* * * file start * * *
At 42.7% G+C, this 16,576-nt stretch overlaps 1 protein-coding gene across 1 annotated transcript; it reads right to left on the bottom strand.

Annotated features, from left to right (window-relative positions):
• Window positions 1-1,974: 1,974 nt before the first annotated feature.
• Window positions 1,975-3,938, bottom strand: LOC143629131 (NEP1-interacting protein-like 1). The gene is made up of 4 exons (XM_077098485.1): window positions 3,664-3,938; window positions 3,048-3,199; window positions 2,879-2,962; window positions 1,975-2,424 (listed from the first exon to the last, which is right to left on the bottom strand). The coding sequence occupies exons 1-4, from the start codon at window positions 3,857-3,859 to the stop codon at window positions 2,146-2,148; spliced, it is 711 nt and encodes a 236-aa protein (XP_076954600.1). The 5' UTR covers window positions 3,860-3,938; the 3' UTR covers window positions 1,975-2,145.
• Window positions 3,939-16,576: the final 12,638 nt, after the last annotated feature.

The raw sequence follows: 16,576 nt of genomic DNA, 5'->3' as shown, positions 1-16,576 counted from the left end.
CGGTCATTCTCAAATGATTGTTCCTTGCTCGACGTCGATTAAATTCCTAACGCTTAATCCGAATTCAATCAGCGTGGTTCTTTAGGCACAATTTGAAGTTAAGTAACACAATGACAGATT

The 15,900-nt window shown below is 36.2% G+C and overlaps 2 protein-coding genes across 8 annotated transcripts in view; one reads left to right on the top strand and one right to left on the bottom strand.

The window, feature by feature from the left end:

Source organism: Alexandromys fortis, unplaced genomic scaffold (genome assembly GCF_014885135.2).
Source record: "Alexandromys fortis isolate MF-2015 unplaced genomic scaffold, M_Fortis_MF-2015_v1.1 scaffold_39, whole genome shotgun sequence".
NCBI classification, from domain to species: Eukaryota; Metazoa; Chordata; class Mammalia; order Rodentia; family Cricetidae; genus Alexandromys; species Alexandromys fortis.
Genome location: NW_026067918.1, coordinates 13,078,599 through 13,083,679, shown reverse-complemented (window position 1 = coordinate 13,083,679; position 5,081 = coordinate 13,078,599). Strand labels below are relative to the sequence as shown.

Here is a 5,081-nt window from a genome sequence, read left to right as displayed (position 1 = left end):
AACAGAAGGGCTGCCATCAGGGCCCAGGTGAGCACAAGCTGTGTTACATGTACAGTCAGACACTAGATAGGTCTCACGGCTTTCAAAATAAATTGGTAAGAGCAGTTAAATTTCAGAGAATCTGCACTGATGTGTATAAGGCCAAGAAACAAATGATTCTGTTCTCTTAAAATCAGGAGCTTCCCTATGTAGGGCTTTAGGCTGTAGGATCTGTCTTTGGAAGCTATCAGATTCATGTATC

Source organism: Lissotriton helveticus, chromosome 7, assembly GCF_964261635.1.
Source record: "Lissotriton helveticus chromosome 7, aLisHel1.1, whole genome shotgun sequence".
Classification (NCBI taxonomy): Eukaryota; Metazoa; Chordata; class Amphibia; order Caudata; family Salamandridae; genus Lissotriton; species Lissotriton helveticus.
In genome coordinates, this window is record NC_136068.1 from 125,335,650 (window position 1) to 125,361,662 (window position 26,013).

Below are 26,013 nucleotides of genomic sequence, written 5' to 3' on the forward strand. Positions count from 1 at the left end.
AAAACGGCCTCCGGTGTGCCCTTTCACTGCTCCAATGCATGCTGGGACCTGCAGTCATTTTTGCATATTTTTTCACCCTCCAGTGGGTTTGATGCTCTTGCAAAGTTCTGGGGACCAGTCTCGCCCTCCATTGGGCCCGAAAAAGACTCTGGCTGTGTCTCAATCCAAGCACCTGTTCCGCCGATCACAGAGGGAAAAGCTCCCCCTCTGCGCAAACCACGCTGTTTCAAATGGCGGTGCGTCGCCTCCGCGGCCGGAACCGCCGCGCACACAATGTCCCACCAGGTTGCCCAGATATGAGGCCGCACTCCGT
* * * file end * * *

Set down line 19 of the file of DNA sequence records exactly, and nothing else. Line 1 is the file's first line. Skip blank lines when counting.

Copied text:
In genome coordinates, this window is record NC_136068.1 from 125,335,650 (window position 1) to 125,361,662 (window position 26,013).